The US military is finalizing a lease on a privately owned apartment in the New York-based Trump Tower for use by the White House Military Office, which carries and safeguards the so-called “football,” containing top secret codes the US president needs to order a nuclear attack.
The development was revealed Saturday in a Reuters report that cited a letter written by a Defense Department official, James MacStravic, to Democratic Congresswoman and member of the House armed services and intelligence committees, Jackie Speier, to ensure that the lease does not provide any financial benefit to President Donald Trump or his real estate empire.
The apartment is “privately owned and … lease negotiations have been with the owner’s representatives only,” the letter read. Officials, however, declined to reveal the cost of the lease or identify the representatives for the apartment.
The presence of the “football” – a device that contains secret launch codes for a nuclear attack — at Trump’s Mar-a-Lago resort in Florida caused concern when a guest took a selfie with the military official carrying it and then posted the picture on Facebook in February.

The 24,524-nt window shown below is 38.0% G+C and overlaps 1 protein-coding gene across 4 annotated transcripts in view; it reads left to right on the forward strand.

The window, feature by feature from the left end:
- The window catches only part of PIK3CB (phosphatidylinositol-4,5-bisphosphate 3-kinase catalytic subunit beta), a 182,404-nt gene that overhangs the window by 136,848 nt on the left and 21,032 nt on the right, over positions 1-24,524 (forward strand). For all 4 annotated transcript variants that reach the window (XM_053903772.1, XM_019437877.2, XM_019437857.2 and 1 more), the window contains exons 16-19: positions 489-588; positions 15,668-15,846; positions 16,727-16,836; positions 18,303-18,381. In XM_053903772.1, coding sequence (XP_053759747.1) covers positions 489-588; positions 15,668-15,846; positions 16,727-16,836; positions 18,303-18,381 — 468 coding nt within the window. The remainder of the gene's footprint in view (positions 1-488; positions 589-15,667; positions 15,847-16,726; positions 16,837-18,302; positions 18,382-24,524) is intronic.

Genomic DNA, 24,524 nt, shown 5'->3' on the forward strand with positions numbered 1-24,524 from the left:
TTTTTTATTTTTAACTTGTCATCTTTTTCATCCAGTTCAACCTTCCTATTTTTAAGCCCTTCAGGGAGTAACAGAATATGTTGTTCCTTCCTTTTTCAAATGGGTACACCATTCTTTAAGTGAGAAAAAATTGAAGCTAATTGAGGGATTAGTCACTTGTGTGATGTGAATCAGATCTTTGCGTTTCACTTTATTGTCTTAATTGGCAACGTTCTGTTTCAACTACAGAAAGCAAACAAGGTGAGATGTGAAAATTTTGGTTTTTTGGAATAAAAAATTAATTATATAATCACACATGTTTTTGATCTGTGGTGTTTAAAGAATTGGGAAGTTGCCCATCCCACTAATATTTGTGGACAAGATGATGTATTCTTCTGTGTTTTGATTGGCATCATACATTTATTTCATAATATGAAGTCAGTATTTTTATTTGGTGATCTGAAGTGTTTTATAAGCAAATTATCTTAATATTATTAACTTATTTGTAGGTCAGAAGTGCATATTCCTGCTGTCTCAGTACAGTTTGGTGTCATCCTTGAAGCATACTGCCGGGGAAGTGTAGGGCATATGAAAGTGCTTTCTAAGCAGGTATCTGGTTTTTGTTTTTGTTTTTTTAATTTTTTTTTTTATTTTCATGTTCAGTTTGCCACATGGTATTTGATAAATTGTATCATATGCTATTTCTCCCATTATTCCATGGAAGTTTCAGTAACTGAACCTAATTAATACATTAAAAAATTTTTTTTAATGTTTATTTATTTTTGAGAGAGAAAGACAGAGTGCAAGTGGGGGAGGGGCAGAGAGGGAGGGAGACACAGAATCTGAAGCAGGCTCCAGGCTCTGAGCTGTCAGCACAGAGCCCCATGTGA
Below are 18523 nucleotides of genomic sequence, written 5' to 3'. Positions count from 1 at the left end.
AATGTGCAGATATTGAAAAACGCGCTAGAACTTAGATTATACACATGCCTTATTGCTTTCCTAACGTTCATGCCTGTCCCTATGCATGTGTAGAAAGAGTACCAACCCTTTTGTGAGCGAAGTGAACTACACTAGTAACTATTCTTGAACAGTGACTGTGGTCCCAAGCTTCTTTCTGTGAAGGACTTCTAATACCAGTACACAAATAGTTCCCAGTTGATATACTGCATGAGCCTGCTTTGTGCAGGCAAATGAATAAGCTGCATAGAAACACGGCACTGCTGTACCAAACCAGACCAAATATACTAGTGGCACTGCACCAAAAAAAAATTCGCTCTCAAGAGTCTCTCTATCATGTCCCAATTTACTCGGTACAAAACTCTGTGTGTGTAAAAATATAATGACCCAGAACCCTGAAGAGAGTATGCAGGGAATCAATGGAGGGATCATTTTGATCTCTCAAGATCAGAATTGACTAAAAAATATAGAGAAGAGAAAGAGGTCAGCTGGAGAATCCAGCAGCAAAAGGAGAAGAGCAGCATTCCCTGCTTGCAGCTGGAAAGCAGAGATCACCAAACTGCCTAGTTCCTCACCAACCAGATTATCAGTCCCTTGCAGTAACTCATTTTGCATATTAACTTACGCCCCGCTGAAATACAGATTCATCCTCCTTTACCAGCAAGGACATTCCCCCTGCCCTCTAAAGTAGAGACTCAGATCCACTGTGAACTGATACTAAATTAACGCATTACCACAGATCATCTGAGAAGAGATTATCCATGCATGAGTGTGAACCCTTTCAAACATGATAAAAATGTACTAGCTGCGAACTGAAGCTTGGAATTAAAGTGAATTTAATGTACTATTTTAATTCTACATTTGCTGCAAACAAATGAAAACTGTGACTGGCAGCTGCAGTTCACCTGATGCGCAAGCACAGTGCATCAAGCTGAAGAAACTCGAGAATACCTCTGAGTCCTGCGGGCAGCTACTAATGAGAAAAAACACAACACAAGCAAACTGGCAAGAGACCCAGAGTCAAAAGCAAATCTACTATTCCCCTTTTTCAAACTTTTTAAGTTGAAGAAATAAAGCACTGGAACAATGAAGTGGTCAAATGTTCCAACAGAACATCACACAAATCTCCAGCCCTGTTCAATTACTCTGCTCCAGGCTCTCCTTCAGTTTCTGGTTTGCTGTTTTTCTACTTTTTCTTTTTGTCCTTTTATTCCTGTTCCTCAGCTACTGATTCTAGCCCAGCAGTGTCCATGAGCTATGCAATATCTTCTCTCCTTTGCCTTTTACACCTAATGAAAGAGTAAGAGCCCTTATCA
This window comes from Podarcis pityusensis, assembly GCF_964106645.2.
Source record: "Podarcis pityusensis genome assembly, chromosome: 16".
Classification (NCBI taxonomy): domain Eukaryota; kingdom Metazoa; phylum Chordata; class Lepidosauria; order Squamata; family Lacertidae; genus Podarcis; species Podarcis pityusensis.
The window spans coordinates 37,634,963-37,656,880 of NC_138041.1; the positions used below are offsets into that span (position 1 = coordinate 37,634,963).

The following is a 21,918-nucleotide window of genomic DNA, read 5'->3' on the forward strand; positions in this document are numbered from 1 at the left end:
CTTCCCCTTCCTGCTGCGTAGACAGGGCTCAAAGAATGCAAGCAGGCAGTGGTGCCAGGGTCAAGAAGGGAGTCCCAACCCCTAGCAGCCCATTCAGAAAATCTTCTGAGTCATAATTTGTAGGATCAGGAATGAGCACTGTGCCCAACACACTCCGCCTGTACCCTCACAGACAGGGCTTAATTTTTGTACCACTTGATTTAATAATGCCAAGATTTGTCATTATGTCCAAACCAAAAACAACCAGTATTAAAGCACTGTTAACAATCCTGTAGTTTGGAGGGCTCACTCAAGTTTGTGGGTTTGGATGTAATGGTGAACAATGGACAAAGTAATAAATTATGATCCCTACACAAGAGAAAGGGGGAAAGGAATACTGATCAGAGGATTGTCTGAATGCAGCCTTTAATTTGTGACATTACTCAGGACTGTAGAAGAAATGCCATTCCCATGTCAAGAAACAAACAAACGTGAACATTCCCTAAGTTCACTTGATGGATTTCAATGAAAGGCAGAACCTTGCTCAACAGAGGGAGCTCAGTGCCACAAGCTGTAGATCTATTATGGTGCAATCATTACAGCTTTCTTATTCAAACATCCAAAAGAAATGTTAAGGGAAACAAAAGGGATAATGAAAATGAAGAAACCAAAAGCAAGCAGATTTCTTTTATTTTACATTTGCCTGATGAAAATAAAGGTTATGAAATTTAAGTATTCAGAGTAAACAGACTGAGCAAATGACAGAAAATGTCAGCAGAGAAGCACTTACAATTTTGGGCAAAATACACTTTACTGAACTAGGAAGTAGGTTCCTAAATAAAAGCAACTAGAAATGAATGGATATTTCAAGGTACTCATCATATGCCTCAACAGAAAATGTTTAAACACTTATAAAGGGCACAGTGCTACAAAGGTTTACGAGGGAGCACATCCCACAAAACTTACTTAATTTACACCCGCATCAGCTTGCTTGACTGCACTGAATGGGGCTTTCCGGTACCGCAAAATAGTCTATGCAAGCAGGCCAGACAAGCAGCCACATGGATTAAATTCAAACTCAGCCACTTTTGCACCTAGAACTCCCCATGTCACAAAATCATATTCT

This is while a White House spokeswoman said she had no information on the leasing issue, and the Trump Organization did not reply to an email requesting comment.
Moreover, the White House, Secret Service, and the Pentagon did not comment on whether similar lease arrangements had been worked out at other Trump-built properties frequented by the US president such as the Mar-a-Lago in Palm Beach, Florida, and the Trump National Golf Club in Bedminster, New Jersey.
MacStravic, who wrote that he was “temporarily performing the duties of the Under Secretary of Defense for Acquisition, Technology, and Logistics,” said any acquisition of leased space with “an annual rental in excess of $1 million must first be approved by my office.”
He “approved this action” after consulting with the White House Military Office and other officials, he added.
A number of Democratic lawmakers have questioned such a move, arguing, that it would produce financial benefits for Trump.
“I am concerned by the appearance that the president of the United States will financially benefit from this deal at the expense of the Department of Defense – and ultimately, taxpayers,” Speier wrote to US Defense Secretary James Mattis shortly after the Trump Tower lease became public in February.
MacStravic’s letter, dated March 3, added: “We are not aware of any means through which the president would personally benefit from a government lease of this space.”
The letter further explained that the White House Military Office, a Pentagon unit, “requested approval to lease space in the Trump Tower for personnel assigned to support the president when at his private residence.”